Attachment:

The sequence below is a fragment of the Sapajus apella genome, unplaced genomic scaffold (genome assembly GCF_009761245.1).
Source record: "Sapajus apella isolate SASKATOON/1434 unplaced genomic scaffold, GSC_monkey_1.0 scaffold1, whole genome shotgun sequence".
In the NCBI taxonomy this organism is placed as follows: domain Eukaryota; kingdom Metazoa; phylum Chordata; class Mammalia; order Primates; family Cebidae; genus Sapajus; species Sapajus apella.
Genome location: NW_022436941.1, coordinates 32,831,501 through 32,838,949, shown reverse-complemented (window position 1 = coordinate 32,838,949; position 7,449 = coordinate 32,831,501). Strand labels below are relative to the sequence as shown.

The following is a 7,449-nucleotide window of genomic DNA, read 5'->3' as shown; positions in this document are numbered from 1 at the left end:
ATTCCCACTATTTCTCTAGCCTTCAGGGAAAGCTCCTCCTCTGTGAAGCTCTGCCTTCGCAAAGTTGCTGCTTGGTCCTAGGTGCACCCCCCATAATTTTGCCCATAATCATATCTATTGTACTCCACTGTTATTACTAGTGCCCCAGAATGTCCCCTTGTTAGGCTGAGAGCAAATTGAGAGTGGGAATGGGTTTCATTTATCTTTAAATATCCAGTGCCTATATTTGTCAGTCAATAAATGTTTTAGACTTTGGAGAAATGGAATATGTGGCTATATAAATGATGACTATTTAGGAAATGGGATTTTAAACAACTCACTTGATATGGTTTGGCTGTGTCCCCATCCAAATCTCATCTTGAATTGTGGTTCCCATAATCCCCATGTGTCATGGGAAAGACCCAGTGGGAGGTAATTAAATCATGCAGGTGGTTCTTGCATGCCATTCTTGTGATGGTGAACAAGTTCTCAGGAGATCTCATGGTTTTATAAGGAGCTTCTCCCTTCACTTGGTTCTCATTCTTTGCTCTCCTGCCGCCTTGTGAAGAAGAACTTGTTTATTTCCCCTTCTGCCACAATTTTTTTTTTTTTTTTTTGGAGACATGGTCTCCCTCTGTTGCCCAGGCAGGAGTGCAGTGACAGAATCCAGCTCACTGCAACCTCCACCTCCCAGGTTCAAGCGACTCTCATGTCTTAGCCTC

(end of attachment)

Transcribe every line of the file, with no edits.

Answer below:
The sequence below is a fragment of the Sapajus apella genome, unplaced genomic scaffold (genome assembly GCF_009761245.1).
Source record: "Sapajus apella isolate SASKATOON/1434 unplaced genomic scaffold, GSC_monkey_1.0 scaffold1, whole genome shotgun sequence".
In the NCBI taxonomy this organism is placed as follows: domain Eukaryota; kingdom Metazoa; phylum Chordata; class Mammalia; order Primates; family Cebidae; genus Sapajus; species Sapajus apella.
Genome location: NW_022436941.1, coordinates 32,831,501 through 32,838,949, shown reverse-complemented (window position 1 = coordinate 32,838,949; position 7,449 = coordinate 32,831,501). Strand labels below are relative to the sequence as shown.

The following is a 7,449-nucleotide window of genomic DNA, read 5'->3' as shown; positions in this document are numbered from 1 at the left end:
ATTCCCACTATTTCTCTAGCCTTCAGGGAAAGCTCCTCCTCTGTGAAGCTCTGCCTTCGCAAAGTTGCTGCTTGGTCCTAGGTGCACCCCCCATAATTTTGCCCATAATCATATCTATTGTACTCCACTGTTATTACTAGTGCCCCAGAATGTCCCCTTGTTAGGCTGAGAGCAAATTGAGAGTGGGAATGGGTTTCATTTATCTTTAAATATCCAGTGCCTATATTTGTCAGTCAATAAATGTTTTAGACTTTGGAGAAATGGAATATGTGGCTATATAAATGATGACTATTTAGGAAATGGGATTTTAAACAACTCACTTGATATGGTTTGGCTGTGTCCCCATCCAAATCTCATCTTGAATTGTGGTTCCCATAATCCCCATGTGTCATGGGAAAGACCCAGTGGGAGGTAATTAAATCATGCAGGTGGTTCTTGCATGCCATTCTTGTGATGGTGAACAAGTTCTCAGGAGATCTCATGGTTTTATAAGGAGCTTCTCCCTTCACTTGGTTCTCATTCTTTGCTCTCCTGCCGCCTTGTGAAGAAGAACTTGTTTATTTCCCCTTCTGCCACAATTTTTTTTTTTTTTTTTTGGAGACATGGTCTCCCTCTGTTGCCCAGGCAGGAGTGCAGTGACAGAATCCAGCTCACTGCAACCTCCACCTCCCAGGTTCAAGCGACTCTCATGTCTTAGCCTC